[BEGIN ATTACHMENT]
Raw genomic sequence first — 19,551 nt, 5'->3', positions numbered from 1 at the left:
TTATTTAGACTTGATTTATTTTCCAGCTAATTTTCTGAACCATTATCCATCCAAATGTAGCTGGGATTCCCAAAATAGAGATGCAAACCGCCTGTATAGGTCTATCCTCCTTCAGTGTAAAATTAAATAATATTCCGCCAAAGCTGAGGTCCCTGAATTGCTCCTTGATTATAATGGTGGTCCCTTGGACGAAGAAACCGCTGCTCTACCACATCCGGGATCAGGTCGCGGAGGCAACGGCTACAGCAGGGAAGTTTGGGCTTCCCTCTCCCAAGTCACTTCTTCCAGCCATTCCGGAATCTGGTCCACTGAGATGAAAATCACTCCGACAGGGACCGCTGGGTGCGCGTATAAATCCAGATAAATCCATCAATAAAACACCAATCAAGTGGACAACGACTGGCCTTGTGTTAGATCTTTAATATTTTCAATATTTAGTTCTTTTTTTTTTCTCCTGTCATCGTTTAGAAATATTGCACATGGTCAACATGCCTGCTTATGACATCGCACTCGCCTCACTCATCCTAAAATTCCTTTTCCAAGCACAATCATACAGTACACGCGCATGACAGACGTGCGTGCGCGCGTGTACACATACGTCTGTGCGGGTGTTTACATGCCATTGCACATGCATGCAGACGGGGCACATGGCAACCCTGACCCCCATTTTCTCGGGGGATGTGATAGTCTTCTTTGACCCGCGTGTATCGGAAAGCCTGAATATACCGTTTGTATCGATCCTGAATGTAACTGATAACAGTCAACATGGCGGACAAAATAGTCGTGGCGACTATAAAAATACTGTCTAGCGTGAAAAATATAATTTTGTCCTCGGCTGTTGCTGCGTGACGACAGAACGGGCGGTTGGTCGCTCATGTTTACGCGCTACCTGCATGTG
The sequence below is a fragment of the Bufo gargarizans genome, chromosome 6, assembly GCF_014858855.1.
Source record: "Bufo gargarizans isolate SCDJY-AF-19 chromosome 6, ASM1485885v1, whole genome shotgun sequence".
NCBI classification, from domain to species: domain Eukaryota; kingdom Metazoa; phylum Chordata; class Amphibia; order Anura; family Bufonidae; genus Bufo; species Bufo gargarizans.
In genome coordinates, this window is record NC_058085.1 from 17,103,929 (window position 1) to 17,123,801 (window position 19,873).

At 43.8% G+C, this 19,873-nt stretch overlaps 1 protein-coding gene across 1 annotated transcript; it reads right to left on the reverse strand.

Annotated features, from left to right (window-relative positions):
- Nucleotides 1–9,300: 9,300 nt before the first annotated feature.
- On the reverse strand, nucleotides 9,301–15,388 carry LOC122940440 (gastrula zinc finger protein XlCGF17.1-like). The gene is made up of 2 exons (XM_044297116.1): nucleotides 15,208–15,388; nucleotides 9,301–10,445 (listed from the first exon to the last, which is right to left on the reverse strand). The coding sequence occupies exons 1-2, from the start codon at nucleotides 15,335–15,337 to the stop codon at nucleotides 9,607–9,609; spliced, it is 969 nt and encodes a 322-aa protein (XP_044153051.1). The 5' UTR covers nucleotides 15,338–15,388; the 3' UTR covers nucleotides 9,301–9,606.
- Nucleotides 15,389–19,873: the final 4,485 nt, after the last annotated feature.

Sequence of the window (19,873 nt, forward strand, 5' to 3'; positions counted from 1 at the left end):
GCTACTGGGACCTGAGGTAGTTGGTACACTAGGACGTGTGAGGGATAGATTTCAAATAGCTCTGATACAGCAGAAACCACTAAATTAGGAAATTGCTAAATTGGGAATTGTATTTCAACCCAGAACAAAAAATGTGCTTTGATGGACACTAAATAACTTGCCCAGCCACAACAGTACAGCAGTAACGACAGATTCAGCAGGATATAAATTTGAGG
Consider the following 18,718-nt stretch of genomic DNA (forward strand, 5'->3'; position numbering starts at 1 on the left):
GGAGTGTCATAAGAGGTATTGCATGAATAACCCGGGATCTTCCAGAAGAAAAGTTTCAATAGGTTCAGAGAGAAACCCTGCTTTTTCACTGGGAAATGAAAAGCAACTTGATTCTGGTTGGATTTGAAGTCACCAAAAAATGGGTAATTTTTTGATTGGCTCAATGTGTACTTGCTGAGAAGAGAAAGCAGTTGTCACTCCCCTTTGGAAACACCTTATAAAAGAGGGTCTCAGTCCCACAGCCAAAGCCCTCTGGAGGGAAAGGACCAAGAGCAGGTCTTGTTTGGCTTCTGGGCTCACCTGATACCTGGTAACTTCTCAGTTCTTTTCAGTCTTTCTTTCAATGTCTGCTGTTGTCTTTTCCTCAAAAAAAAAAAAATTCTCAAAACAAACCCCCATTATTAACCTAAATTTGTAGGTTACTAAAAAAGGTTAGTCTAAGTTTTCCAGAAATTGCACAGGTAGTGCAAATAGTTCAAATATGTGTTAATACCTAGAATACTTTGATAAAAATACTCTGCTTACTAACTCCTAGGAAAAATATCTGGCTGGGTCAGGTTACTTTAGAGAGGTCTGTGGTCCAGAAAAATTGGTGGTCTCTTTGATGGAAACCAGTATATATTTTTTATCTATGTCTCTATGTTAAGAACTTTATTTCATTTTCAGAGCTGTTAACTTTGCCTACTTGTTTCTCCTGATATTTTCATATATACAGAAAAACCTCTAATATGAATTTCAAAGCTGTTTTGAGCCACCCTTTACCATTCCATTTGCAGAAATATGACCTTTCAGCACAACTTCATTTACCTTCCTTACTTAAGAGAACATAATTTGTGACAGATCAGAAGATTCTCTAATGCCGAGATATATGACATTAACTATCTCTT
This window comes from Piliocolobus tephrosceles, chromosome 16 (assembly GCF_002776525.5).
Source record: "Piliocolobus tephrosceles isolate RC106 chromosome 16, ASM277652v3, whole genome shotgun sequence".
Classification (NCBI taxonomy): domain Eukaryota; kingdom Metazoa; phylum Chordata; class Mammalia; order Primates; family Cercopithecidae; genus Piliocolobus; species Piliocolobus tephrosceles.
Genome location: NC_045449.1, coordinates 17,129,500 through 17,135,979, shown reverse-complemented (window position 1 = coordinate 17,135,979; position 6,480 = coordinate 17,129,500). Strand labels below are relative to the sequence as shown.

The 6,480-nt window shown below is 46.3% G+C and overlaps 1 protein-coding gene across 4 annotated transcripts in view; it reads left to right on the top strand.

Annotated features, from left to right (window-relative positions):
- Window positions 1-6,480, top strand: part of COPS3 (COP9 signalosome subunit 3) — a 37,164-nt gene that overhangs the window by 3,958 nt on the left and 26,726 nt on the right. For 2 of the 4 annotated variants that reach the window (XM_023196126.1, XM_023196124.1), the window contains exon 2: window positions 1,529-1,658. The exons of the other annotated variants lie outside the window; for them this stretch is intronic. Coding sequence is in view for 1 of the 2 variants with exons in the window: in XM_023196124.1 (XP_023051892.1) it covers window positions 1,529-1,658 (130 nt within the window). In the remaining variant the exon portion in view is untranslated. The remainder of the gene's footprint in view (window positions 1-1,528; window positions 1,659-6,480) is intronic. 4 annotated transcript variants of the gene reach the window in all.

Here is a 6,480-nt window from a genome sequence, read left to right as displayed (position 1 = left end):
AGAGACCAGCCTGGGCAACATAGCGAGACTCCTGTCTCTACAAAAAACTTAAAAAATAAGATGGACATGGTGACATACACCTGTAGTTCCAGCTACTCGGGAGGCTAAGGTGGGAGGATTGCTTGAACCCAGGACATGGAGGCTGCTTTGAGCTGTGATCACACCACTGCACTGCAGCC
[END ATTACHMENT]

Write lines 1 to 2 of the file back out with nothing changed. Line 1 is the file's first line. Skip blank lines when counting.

Raw genomic sequence first — 19,551 nt, 5'->3', positions numbered from 1 at the left:
TTATTTAGACTTGATTTATTTTCCAGCTAATTTTCTGAACCATTATCCATCCAAATGTAGCTGGGATTCCCAAAATAGAGATGCAAACCGCCTGTATAGGTCTATCCTCCTTCAGTGTAAAATTAAATAATATTCCGCCAAAGCTGAGGTCCCTGAATTGCTCCTTGATTATAATGGTGGTCCCTTGGACGAAGAAACCGCTGCTCTACCACATCCGGGATCAGGTCGCGGAGGCAACGGCTACAGCAGGGAAGTTTGGGCTTCCCTCTCCCAAGTCACTTCTTCCAGCCATTCCGGAATCTGGTCCACTGAGATGAAAATCACTCCGACAGGGACCGCTGGGTGCGCGTATAAATCCAGATAAATCCATCAATAAAACACCAATCAAGTGGACAACGACTGGCCTTGTGTTAGATCTTTAATATTTTCAATATTTAGTTCTTTTTTTTTTCTCCTGTCATCGTTTAGAAATATTGCACATGGTCAACATGCCTGCTTATGACATCGCACTCGCCTCACTCATCCTAAAATTCCTTTTCCAAGCACAATCATACAGTACACGCGCATGACAGACGTGCGTGCGCGCGTGTACACATACGTCTGTGCGGGTGTTTACATGCCATTGCACATGCATGCAGACGGGGCACATGGCAACCCTGACCCCCATTTTCTCGGGGGATGTGATAGTCTTCTTTGACCCGCGTGTATCGGAAAGCCTGAATATACCGTTTGTATCGATCCTGAATGTAACTGATAACAGTCAACATGGCGGACAAAATAGTCGTGGCGACTATAAAAATACTGTCTAGCGTGAAAAATATAATTTTGTCCTCGGCTGTTGCTGCGTGACGACAGAACGGGCGGTTGGTCGCTCATGTTTACGCGCTACCTGCATGTG